The apparent hypocrisy of the invitation list did not go unnoticed. Russian and Chinese ambassadors Anatoly Antonov and Qin Gang issued a joint statement calling the Summit “an evident product of its Cold-War mentality” and warning that it would “stoke up ideological confrontation and a rift in the world, creating new ‘dividing lines’.” 20 countries including Pakistan declined the invitation, making the already western-dominated conference even less regionally diverse. Pakistani prime minister Imran Khan reportedly stated that his country had no intention of becoming a part of any political bloc.

Aside from building a coalition against Russia and China, I believe that another purpose of the Summits for Democracy is to help the United States control the behavior of its allies. By deciding who can attend these annual conferences, the United States has positioned itself as the arbiter of democracy, with the power to decide which country is free and which is not. If Summit attendees can back up their resolutions with decisive action taken against non-attendees, it can provide a powerful incentive for states to stay in line with American prerogatives.

I believe that the Biden administration is at least partially aware of this. Invitations to the summit were not extended to Turkey and Hungary, despite being NATO members. Unlike Trump, who largely overlooked Turkish President Erdogan and Hungarian Prime Minister Orban’s shoddy human rights records, President Biden has condemned the two regimes since he took office. Not inviting the two countries can be seen as a continuation of Biden’s attempts to destabilize Erdogan and Orban’s grip on power, in hopes that an opposition more receptive to American values can replace them. In response, the Hungarian Embassy in Washington accused the Biden administration of penalizing countries that were close to the Trump administration.

Notably absent from the list of invitees are the Central American Northern Triangle States: Guatemala, Honduras, and El Salvador. During his presidential campaign, Biden pledged to invest $4 billion to fight criminality in the region, which he views as the root cause of the immigration crisis at the southern U.S. border. However, in the week leading up to the Summit, the Biden administration announced a wave of sanctions targeting government officials in these three countries, justified on the basis of corruption and interactions with criminal gangs. All three countries are not invited to the Summit. These are signs that the Biden administration may be adopting a policy of triadic deterrence against the Northern Triangle States, hoping to pressure them into addressing organized criminal actors within their borders.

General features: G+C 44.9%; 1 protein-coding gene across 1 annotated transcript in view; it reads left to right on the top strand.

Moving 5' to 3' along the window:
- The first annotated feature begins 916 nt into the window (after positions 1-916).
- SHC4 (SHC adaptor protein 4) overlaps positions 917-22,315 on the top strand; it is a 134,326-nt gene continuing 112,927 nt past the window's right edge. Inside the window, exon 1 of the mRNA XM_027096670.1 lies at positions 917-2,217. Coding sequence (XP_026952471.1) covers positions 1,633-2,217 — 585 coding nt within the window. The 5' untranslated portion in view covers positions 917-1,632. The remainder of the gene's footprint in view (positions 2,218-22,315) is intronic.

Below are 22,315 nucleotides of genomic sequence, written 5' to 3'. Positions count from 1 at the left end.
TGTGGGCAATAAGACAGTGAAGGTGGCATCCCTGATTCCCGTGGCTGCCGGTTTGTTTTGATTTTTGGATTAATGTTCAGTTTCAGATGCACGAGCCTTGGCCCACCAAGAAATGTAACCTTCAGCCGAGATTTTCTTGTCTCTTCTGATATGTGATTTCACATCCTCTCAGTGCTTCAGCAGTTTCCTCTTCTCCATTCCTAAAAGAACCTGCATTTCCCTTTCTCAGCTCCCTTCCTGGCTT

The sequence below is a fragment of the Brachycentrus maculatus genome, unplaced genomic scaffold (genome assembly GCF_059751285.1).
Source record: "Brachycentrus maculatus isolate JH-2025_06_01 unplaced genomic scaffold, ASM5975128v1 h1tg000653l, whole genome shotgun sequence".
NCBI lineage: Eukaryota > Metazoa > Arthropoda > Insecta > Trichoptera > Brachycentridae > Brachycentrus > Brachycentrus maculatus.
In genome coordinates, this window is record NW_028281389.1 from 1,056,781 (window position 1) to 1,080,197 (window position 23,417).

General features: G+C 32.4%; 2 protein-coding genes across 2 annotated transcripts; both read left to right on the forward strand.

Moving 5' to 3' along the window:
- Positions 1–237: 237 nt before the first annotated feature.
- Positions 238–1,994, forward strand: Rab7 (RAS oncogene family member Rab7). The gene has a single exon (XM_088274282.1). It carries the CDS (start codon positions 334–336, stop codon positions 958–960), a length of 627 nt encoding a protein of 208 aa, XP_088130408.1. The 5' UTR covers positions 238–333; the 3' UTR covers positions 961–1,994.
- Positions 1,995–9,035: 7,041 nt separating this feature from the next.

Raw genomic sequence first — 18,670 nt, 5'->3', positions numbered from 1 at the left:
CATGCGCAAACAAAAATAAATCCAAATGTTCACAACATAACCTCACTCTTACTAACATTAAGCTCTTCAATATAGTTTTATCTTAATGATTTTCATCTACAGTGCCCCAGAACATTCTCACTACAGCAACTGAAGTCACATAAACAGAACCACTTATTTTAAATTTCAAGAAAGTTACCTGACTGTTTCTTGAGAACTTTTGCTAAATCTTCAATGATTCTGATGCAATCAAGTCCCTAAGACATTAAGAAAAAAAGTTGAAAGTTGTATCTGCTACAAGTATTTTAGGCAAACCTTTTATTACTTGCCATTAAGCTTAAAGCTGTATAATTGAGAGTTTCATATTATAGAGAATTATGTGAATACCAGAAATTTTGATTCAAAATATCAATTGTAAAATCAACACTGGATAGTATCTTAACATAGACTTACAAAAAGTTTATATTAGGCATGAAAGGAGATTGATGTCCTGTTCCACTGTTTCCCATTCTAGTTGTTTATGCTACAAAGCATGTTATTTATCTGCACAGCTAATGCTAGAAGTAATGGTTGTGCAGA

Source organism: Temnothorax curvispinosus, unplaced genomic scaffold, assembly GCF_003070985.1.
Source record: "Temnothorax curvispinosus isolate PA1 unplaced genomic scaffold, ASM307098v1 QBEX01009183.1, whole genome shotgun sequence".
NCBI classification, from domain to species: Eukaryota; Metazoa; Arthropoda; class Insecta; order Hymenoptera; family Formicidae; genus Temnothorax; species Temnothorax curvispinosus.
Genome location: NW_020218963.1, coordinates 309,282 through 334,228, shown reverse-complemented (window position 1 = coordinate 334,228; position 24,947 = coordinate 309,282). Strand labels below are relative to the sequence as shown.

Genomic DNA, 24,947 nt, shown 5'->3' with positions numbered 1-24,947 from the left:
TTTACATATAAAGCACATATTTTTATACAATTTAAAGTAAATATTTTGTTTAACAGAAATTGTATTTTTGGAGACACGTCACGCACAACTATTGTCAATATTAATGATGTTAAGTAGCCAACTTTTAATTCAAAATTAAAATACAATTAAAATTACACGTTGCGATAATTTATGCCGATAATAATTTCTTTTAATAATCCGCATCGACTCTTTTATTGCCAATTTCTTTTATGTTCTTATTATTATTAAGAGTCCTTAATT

However, by positioning itself as the arbiter of democracy, the United States may have alienated the countries that are not invited to the Summit and pushed them closer to Moscow and Beijing. Nicaragua, one of the countries that did not receive an invitation, had long been an ally of Taiwan and was one of the few remaining countries to formally recognize the Republic of China. On the day of Biden’s speech, Nicaragua’s foreign minister announced a severing of all diplomatic ties with Taiwan and an extension of recognition to the People’s Republic of China. How other uninvited countries react in the upcoming days will be critical for the geopolitical consequences of the Summit.

Through the Summit for Democracy, the Biden administration sends several signals to the international community. It signals America’s resolve to resume the leadership role in international affairs and communicates its support for Europe and Taiwan against Russia and China respectively. It also takes the opportunity to punish certain allied states for stepping out of line, demonstrating that the United States is still willing and able to leverage American hegemony to enforce American prerogatives. Only time will tell if these signals can help Biden establish a cohesive international bloc to contain America’s geopolitical rivals or will prove to be more divisive than constructive.